Spinal complications are common effects of osteoporosis. These include spinal fractures and spinal stenosis. Medications, lifestyle changes, and exercises can help you manage osteoporosis and prevent spinal issues.
About 1 in 3 women and 1 in 5 men over the age of 50 will develop a bone fracture because of osteoporosis, reports the International Osteoporosis Foundation. The spine is one of the most common sites of osteoporotic fracture.
Most people with osteoporosis don’t develop any noticeable symptoms until they fracture a bone. The risk of developing osteoporosis increases with age, particularly after menopause in women.
If your doctor thinks you’re at risk of a fracture, they might prescribe medications to help reduce your bone loss. Regular exercise can also help keep your skeleton strong as you age.
Read on to learn more about spinal osteoporosis, including complications and treatment options.
We use “women” and “men” in this article to reflect the terms that have been historically used to gender people. But your gender identity may not align with how your body responds to this disease. Your doctor can better help you understand how your specific circumstances relate to symptoms and treatment of this condition.
Loss of bone density from your vertebrae can weaken them until they collapse. When this happens, it’s called a compression fracture.
Compression fractures almost always occur in the
Spinal fractures are the
Osteoporosis is often referred to as a silent disease because it usually doesn’t cause symptoms until it leads to a fracture.
Once your bones are severely weakened, you may develop symptoms such as:
- loss of height from compression of your spine
- back or neck pain
- stooped posture
Possible complications of spinal osteoporosis include the following:
Spinal compression fractures occur when the front part of a vertebra cracks or collapses. Experts usually define them as a
- moderate to severe pain that gets worse with movement and lasts
4 to 6 weeks
- sudden back or neck pain
- eventual height loss
- limited spinal mobility
- spinal stenosis
Spinal stenosis is when the space inside your vertebrae becomes too narrow and puts pressure on your spinal cord. It can cause symptoms such as:
- back pain
- pain or aching that radiates down your buttocks and into your legs
- numbness or tingling in your legs and feet
- neck pain
- weakness in your hands or arms
- numbness and tingling radiating down your arms and into your hands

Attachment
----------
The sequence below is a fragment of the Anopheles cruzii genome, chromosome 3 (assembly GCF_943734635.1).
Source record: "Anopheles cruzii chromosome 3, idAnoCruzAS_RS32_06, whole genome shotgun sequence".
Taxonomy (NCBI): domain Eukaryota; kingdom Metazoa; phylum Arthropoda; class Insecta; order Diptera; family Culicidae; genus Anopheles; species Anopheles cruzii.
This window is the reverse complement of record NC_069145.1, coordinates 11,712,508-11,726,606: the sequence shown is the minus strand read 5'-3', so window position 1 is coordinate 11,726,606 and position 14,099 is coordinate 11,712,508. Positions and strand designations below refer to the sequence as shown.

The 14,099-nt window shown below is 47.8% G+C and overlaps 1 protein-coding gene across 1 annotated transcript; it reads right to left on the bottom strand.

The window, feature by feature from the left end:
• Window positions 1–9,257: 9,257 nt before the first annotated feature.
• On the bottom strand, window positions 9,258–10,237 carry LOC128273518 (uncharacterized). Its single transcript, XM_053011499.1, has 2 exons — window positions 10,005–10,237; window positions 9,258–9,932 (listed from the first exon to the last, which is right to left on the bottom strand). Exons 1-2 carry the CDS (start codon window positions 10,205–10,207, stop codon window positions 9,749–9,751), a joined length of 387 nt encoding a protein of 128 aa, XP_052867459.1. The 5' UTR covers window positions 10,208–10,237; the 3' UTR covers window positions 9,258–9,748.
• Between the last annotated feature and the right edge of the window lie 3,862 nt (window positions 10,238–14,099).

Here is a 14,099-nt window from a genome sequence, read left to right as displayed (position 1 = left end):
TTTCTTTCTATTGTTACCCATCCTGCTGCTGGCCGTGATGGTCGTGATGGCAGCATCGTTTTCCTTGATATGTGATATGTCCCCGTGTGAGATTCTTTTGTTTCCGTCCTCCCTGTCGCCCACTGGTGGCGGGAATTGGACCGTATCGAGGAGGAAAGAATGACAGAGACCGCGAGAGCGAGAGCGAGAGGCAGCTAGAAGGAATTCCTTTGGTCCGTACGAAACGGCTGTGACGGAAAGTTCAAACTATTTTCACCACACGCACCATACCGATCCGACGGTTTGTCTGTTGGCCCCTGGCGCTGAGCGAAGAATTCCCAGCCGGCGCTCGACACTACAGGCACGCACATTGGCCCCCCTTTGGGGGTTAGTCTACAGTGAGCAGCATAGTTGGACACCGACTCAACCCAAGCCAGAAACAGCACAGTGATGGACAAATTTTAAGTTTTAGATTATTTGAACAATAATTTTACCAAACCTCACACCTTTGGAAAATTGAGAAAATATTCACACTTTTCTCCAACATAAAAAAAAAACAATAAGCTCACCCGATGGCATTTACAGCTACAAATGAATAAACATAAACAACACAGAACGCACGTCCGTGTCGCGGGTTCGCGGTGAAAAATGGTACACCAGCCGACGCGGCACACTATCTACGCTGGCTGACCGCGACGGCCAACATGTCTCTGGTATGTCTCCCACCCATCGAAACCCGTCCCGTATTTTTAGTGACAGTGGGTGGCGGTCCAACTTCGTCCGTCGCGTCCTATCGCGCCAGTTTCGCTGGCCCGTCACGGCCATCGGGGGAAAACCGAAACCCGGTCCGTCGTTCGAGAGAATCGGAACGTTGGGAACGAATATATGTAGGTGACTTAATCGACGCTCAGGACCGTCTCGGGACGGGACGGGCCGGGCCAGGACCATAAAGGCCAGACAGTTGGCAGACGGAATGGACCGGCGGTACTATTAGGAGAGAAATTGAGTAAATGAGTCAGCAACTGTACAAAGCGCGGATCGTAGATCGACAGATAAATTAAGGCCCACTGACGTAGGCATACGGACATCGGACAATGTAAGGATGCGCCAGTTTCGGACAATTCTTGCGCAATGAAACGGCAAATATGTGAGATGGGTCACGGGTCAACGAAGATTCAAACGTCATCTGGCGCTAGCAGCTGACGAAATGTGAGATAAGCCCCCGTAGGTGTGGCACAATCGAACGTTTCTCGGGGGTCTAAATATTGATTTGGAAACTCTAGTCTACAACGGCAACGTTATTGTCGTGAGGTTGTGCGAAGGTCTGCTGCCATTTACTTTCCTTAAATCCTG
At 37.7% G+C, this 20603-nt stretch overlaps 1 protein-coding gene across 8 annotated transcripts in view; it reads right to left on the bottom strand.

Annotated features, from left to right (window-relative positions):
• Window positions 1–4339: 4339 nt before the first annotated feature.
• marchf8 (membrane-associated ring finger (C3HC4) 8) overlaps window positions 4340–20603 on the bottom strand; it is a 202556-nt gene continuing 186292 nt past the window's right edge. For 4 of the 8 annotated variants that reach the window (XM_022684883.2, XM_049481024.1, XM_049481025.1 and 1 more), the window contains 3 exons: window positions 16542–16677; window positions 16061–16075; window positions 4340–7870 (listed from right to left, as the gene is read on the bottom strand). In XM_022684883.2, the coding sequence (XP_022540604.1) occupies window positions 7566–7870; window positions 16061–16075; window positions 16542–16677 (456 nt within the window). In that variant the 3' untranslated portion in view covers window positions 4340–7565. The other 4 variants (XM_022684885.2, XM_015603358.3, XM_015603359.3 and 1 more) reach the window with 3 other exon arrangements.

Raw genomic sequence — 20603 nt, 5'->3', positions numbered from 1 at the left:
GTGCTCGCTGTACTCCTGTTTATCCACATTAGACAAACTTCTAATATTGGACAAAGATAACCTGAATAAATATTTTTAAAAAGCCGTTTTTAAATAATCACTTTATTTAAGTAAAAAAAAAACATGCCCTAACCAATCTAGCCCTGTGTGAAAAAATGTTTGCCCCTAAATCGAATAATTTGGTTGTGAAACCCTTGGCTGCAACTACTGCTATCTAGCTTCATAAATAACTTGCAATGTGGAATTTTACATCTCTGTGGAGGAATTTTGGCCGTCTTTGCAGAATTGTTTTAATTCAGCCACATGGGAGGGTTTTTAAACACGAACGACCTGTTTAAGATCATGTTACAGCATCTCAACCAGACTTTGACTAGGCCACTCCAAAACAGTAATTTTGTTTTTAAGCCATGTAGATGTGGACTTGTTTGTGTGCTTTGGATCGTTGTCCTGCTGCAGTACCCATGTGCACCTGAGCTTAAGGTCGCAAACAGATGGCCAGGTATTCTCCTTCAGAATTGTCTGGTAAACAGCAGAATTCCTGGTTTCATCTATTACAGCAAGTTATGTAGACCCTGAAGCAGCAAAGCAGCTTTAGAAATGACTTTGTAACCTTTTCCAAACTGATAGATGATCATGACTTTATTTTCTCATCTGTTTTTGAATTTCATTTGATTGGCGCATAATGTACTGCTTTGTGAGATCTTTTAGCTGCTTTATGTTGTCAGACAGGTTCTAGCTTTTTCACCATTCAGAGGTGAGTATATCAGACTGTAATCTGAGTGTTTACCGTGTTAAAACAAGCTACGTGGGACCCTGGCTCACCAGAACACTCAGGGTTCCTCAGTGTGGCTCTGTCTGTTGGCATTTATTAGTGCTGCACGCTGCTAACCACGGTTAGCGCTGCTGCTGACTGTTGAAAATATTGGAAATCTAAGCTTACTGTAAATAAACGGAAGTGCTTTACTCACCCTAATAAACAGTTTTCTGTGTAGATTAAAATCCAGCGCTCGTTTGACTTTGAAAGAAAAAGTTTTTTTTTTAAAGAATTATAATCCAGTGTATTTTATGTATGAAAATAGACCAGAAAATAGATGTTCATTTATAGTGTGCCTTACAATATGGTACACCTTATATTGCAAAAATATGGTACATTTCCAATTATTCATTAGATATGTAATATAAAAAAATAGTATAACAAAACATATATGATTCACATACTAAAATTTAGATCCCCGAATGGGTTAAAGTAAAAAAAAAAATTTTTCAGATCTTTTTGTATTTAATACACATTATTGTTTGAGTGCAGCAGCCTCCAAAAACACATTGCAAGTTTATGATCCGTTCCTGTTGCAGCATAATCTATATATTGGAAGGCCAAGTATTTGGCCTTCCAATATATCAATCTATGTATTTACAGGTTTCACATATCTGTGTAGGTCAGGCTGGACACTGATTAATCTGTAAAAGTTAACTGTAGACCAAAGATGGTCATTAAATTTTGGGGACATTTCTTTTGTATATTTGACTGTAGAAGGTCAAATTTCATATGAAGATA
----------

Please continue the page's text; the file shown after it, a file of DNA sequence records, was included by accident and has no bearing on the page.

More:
- loss of bowel control
- loss of bladder control
- impaired sexual function
Kyphosis is the medical term for a forward rounding of your upper back. Kyphosis may develop as a complication of compression fractures. It can cause symptoms such as:
- breathing difficulties
- loss of mobility
You can usually treat osteoporosis with a combination of lifestyle changes and medications.
The most prescribed medications for osteoporosis are called bisphosphonates. These medications slow down the rate your body breaks down bone tissues. You can take them by mouth, or a healthcare professional can administer them intravenously (IV).
You may be able to slow bone loss at home in the following ways:
The most effective program for reducing spinal fractures is likely a program made up of a
Experts typically recommend two types of exercises for people with osteoporosis:
- Weight-bearing aerobic exercises, such as:
- stair climbing
- low impact aerobic exercises
- Strength and resistance exercises, such as:
- free weights
- resistance machines
- banded exercises
Strength training exercises seem to increase bone density, specifically in the
The outlook for people with osteoporosis is generally good if it’s detected when bone loss is in the early stages. You can often improve bone mineral density with early treatment of bisphosphonates.
The outlook is significantly worse after a spinal fracture. Women who fracture a vertebra have an increased risk of another fracture in
Osteoporosis is a lower-than-normal bone density. It’s very common in aging adults.
Spinal fractures are one of the most common complications of osteoporosis. A spinal fracture can cause severe complications if it leads to compression of your spinal cord.
Regular exercise, a nutritious diet, and not smoking are some of the best ways to manage osteoarthritis at home. Your doctor may prescribe medications if they think you’re at a high risk of fracture.